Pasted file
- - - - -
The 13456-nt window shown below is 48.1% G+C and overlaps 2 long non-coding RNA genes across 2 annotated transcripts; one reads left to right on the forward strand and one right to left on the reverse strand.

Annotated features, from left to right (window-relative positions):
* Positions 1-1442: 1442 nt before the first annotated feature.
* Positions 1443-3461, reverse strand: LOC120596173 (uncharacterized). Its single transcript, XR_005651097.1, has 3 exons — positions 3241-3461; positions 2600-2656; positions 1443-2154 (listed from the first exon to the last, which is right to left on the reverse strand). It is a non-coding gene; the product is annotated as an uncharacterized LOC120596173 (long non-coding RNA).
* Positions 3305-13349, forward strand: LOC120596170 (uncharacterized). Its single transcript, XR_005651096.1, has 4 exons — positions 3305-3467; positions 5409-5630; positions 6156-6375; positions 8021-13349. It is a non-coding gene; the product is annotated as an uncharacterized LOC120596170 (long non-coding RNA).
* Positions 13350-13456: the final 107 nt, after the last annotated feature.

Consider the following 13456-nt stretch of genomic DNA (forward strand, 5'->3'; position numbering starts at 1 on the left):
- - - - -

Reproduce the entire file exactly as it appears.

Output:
The 13456-nt window shown below is 48.1% G+C and overlaps 2 long non-coding RNA genes across 2 annotated transcripts; one reads left to right on the forward strand and one right to left on the reverse strand.

Annotated features, from left to right (window-relative positions):
* Positions 1-1442: 1442 nt before the first annotated feature.
* Positions 1443-3461, reverse strand: LOC120596173 (uncharacterized). Its single transcript, XR_005651097.1, has 3 exons — positions 3241-3461; positions 2600-2656; positions 1443-2154 (listed from the first exon to the last, which is right to left on the reverse strand). It is a non-coding gene; the product is annotated as an uncharacterized LOC120596173 (long non-coding RNA).
* Positions 3305-13349, forward strand: LOC120596170 (uncharacterized). Its single transcript, XR_005651096.1, has 4 exons — positions 3305-3467; positions 5409-5630; positions 6156-6375; positions 8021-13349. It is a non-coding gene; the product is annotated as an uncharacterized LOC120596170 (long non-coding RNA).
* Positions 13350-13456: the final 107 nt, after the last annotated feature.

Consider the following 13456-nt stretch of genomic DNA (forward strand, 5'->3'; position numbering starts at 1 on the left):